Tuesday, 24 November 2009

The No Name Prophet

So, I've been reading through 1 Kings lately. And last night I read chapter 13 about the Man of God from Judah. (Read the story by clicking on the link)

A quick summary: Jeroboam (the King) has created a false religion and a no name prophet shows up to show him the error of his ways. As the man heads home he is tricked into disobeying God by eating in town, then he is mauled by a lion on the road home and the lion guards his corpse by the roadside. Then the guy that tricked him gives the no-name a proper burial, and Jeroboam never changes his ways.

One of those uplifting stories....

At first read, it seems totally unfair that God gets so angry with the no name prophet that he has to die in such a dishonorable manner all because he was tricked. The old prophet that tricked him outright lied to him, how was he supposed to know??

The whole story made me think about 2 things: why doesn't he have a name? and why did he have to be punished for believing a lie?

I think as humans our natural inclination is to be given our due, so to speak. The no name prophet is the medium for a great miracle that God performs. The king's hand freezes and an altar cracks in half, that's incredible. But we have no name to attribute these great events to. I think sometimes we assume that we'll be remembered for all the great things that God is doing or going to do through us, but sometimes we are just the no name guy that God used. A nice Biblical reminder that the ministry, the miracles, the message is not about the medium.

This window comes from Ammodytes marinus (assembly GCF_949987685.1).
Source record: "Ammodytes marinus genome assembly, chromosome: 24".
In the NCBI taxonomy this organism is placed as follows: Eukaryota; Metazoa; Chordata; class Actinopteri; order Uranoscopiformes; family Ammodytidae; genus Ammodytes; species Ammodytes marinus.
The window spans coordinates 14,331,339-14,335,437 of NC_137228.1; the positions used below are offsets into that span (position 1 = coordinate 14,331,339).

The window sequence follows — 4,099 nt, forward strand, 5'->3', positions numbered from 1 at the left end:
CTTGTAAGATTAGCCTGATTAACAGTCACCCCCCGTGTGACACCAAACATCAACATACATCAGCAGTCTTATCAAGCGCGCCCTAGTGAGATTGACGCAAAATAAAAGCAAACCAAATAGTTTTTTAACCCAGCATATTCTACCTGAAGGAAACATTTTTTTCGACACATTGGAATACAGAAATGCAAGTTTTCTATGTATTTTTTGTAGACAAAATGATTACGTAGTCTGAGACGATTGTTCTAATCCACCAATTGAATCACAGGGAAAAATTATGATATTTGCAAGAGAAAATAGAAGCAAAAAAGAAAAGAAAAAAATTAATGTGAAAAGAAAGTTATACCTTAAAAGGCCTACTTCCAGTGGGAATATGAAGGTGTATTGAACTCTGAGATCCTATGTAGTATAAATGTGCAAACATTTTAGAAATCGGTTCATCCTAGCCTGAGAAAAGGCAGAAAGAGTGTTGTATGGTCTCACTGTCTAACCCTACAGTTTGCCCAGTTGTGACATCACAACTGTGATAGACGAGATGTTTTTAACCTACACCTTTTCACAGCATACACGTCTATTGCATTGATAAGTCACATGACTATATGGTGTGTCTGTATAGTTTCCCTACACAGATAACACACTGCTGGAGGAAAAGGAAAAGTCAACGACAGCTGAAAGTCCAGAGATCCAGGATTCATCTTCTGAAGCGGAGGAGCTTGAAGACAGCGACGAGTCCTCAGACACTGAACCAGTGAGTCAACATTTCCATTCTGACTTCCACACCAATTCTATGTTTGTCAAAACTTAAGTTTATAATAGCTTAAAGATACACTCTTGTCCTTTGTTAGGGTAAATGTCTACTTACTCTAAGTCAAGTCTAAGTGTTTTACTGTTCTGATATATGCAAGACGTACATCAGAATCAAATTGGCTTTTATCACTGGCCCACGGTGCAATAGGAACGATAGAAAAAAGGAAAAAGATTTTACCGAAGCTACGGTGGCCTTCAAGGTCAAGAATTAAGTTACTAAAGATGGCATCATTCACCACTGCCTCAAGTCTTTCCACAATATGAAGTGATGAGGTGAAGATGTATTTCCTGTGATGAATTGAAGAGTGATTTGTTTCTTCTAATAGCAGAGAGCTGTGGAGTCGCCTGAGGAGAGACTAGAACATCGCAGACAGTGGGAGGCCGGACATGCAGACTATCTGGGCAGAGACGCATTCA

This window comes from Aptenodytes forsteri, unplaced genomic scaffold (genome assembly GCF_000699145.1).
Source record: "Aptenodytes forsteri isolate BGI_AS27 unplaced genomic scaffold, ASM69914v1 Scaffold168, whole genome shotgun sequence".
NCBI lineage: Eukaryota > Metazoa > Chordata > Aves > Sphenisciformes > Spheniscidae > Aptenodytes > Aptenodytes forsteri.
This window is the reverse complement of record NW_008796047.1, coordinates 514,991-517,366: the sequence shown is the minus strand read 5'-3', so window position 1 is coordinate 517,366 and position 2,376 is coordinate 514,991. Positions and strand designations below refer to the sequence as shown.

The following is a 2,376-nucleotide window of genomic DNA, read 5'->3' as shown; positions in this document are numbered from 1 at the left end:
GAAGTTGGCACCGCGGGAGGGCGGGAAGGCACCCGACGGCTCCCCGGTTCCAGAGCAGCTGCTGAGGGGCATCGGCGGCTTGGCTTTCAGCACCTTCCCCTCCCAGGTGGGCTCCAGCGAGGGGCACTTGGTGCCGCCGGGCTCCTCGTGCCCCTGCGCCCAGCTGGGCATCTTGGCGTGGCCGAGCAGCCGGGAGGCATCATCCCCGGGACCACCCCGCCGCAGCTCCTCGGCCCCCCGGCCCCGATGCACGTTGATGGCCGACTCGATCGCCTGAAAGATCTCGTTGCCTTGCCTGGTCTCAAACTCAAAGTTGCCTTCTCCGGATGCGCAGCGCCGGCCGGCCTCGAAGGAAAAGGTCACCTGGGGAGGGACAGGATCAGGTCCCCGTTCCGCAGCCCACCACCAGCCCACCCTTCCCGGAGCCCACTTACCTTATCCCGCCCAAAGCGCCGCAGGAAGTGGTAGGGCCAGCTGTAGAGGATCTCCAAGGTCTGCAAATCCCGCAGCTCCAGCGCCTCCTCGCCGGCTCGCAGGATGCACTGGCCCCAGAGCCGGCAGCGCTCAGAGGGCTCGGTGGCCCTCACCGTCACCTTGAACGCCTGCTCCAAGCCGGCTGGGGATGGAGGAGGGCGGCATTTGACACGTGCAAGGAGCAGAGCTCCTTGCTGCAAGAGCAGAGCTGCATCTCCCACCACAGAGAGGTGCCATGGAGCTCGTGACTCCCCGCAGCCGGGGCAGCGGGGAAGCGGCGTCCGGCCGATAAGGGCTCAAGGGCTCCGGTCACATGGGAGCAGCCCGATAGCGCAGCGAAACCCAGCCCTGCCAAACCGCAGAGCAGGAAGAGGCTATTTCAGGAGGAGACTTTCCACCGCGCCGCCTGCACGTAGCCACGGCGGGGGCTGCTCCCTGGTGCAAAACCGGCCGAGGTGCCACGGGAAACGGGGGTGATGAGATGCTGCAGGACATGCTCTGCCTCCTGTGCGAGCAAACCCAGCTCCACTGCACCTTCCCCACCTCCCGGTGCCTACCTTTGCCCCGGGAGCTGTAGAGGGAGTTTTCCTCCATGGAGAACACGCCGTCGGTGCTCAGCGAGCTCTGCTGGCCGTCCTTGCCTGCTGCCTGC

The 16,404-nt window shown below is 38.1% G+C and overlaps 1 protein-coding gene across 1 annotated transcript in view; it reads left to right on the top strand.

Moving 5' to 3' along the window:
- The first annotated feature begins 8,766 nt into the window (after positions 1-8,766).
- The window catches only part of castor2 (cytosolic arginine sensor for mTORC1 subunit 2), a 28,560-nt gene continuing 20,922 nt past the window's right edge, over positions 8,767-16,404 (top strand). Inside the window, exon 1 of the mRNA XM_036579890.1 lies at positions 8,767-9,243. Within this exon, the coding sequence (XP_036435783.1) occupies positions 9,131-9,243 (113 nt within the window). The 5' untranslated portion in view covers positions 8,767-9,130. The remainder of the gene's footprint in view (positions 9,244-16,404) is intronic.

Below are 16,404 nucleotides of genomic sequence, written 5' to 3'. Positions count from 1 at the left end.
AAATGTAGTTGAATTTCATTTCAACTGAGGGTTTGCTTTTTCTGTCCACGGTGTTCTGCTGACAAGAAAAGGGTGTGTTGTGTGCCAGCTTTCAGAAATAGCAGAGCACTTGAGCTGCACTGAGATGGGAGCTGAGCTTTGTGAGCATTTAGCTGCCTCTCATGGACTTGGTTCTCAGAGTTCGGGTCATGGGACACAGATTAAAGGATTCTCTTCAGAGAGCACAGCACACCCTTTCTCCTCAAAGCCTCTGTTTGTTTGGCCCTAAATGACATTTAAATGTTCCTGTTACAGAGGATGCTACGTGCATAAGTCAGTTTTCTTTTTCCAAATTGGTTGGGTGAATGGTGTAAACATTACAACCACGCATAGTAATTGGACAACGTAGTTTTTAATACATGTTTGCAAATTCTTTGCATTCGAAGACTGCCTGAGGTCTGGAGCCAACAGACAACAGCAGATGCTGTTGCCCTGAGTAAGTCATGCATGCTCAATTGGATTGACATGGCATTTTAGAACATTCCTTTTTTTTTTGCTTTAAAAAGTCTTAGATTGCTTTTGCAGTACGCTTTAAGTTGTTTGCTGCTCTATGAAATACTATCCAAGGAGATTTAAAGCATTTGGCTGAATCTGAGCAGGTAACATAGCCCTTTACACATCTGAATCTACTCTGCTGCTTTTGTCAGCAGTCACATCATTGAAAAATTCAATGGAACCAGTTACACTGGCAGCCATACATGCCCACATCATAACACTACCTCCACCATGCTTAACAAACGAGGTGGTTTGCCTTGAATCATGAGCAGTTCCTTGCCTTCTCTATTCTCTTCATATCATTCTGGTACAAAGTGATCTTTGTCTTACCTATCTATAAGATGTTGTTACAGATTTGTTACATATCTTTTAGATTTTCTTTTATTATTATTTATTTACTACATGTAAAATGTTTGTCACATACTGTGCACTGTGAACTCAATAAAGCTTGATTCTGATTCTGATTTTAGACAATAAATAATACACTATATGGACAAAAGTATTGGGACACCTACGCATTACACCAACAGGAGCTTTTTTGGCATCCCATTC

A commentary I read about the passage suggested that no name was punished so severly in order to prove that God means what He says about not tolerating sin. God had just proven that He would not allow sin to continue among His people without discipline. No name knew that God had told him not to eat while in Bethel. He repeated it to the older prophet who offered him something to eat. (which raises a lot of unanswered questions: why'd the older prophet lie??) But he accepted the lie instead of truth anyway. But don't we all do that? Don't we all know exactly what God has required of us, but we'd rather accept the easier route at times? "I know I'm not supposed to, but the "bread" just smells so good." It's easier to accept a lie than hold on to the truth.

I guess, I find the lesson of the story is that God's message is not about me. Just because God causes great things to happen all around me, I shouldn't for a second think that I have anything to do with it. And I shouldn't for a second think that I can accept a lie in place of God's truth. I don't have the power to overrule God's decisions.

So, is there an upside to this story? I think that knowing God's message is not about me is the upside. It's not my responsibility to do the miracle, to transform the situation, to be 'entertaining'. My responsibility to remain faithful to the Truth, the rest is up to Him.

What a relief.

1 comment:

Sue J. said...

I liked this post a lot, Valerie! Thanks for bringing this chapter to light in a new way. I'm sure I've just read that Jeroboam was a bad king, and that was what was important. God allowed a bunch of bad kings to rule--hard to understand that this was part of His plan, too!

It is a bit frustrating when a passage leaves you with more questions than answers. But, I think He has led you to some understandable and worthy conclusions.